What’s 31 feet tall, weighs 3,700 pounds, came to life in film and can be seen in Bangor, Maine?
It is reputed to be the largest Bunyan statue in the world. Its steel and fiberglass frame is hurricane-proofed to withstand 110 mph winds.
Legend has it that Bunyan and his giant blue ox, Babe, traveled throughout the U.S. creating the Grand Canyon, Puget Sound and the Black Hills.
The Chamber of Commerce sells cassettes of the official Bunyan song, “The Ballad of Paul Bunyan,” by Joe Pickering. It won the Country Music Association's Comedy Song of the Year award in 1997.
Over the years, Paul has been outfitted with a giant fez (Shriners convention) and a huge bandana (Willie Nelson concert).
The statue was a gift to Bangor in 1959 on its 125th anniversary and cost $20,000 raised by donations. It was built by the Messmore and Damon firm of New York. Local artist J. Norman Martin was reportedly paid $137 to design the statue.
W.B. Laughead, an advertising copywriter, introduced the giant to the public. Laughead used Bunyan in pamphlets from 1914 to 1944 to promote Red River Lumber Co. (Minnesota) products.
Maine native and author Stephen King gave the statue life in his 1986 novel, “IT.”
A time capsule entombed in the pedestal is slated to be opened on February 12, 2084, the city’s 250th anniversary.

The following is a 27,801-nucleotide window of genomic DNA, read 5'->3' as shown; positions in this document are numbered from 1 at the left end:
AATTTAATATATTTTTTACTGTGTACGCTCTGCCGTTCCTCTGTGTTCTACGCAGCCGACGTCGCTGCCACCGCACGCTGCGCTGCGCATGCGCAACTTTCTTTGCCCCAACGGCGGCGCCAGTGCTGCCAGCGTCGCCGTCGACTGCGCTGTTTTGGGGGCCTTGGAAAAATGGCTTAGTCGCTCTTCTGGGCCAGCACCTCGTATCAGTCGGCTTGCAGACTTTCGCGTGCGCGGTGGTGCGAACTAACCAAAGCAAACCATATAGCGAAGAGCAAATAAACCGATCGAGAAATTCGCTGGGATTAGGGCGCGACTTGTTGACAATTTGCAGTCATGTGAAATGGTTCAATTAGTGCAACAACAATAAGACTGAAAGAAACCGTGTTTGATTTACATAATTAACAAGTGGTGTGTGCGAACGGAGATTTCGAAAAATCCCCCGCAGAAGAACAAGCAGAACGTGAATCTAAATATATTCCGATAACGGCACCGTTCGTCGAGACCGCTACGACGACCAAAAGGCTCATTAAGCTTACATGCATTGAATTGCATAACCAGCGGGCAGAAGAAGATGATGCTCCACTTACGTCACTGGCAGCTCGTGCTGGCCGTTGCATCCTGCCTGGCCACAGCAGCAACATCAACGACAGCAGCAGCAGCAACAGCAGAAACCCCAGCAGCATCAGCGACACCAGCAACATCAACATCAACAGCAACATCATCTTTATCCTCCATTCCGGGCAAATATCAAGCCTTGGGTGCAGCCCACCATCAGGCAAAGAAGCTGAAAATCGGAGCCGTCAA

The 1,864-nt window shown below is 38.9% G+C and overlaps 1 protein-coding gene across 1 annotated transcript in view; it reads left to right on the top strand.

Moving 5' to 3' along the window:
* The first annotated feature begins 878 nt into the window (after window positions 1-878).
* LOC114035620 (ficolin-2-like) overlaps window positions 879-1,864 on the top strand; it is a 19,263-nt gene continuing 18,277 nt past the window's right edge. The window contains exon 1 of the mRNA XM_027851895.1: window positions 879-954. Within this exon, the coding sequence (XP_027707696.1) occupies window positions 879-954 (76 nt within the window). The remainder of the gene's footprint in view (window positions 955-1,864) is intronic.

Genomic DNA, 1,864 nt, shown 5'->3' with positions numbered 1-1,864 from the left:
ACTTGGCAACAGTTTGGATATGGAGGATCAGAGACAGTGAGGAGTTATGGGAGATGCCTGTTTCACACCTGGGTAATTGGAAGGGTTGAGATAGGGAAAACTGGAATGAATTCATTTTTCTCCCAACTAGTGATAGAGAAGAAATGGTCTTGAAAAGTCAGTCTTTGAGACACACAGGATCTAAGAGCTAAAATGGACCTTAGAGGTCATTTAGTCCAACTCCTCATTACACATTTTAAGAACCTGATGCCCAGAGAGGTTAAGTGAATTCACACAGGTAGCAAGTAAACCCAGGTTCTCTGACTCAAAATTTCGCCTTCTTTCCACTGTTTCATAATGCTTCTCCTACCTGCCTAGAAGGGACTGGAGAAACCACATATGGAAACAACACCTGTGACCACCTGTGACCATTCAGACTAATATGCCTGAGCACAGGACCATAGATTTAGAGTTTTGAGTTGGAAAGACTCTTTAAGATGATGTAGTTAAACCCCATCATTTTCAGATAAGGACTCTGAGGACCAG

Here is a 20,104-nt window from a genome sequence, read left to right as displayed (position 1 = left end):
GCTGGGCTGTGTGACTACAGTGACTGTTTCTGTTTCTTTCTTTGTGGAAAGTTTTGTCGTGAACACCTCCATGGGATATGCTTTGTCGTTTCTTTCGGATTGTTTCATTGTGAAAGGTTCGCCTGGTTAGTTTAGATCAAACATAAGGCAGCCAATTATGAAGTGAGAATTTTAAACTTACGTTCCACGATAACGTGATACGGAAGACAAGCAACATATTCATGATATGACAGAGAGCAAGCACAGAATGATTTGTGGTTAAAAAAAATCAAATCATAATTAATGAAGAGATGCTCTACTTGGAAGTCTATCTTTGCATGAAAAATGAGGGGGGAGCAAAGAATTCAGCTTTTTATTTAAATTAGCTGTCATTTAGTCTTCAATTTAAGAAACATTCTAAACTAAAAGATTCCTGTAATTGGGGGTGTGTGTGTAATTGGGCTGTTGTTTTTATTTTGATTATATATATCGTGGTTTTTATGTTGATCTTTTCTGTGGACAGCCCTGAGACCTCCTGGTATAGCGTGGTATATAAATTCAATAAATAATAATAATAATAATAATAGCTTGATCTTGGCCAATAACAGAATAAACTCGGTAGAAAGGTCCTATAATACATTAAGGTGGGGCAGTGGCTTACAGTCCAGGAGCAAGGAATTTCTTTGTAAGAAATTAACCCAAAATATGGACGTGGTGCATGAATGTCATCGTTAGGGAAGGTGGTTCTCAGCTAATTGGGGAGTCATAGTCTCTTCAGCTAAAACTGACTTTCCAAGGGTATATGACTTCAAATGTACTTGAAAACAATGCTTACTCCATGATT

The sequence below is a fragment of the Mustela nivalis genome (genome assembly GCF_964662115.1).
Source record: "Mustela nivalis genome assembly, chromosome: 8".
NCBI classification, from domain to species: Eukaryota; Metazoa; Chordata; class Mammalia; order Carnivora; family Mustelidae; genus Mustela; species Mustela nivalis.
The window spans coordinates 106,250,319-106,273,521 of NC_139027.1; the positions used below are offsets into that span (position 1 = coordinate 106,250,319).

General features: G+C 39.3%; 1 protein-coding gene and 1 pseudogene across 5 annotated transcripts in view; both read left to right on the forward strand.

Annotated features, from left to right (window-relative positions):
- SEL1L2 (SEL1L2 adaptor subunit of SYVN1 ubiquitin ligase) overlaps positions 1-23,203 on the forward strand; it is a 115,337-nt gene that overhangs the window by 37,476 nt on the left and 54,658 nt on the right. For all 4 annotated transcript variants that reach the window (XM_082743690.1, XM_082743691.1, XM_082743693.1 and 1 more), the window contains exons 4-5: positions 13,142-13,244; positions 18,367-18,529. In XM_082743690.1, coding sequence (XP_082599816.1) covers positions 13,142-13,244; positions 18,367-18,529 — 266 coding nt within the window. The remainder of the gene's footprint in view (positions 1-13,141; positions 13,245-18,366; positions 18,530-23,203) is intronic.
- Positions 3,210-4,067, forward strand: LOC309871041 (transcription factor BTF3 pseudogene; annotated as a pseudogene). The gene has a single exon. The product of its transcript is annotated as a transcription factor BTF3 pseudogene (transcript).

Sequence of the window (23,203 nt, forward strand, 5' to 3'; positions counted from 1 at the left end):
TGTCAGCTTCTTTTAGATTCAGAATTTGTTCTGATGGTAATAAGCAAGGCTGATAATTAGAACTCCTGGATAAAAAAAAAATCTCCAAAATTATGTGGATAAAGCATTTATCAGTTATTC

But Where’s Babe? Legend has it that Bunyan and his giant blue ox, Babe, traveled throughout the U.S. creating the Grand Canyon, Puget Sound and the Black Hills. Babe is not with Paul in Bangor.
OK, so you’ve heard of Paul Bunyan, but WHO’s Al Brady?
Exactly what we wondered when we saw this marker while walking in downtown Bangor on Central St .
Brady became the FBI's most wanted man, after federal agents killed the previous PE #1, John Dillinger, in Chicago in 1934. Indiana-born Brady and his accomplices, the Brady Gang (not the Brady Bunch) were wanted for over 200 robberies, assaults, and murder, including a police officer and state trooper.
The term Public enemy was used in the 1930s to describe those whose activities were seen as criminal and damaging to society. FBI head, J. Edgar Hoover used it to describe fugitives including Dillinger, Baby Face Nelson, Bonnie and Clyde, Ma Barker, and Brady.
In late Sept 1937, two of Brady's gang went to Dakin's Sporting Goods, bought several automatic weapons and a rifle and ordered a third gun. They claimed to be hunters, but the owner suspicious since hunters don't use pistols (especially semi-automatic ones) contacted police after taking their order and telling them to return in a few weeks. When they returned, FBI agents were waiting. Brady and another man drew their weapons and were shot down in a furious exchange. Photographs of their bodies lying dead in the middle of Central St. and hung in Dakin's store for years afterwards.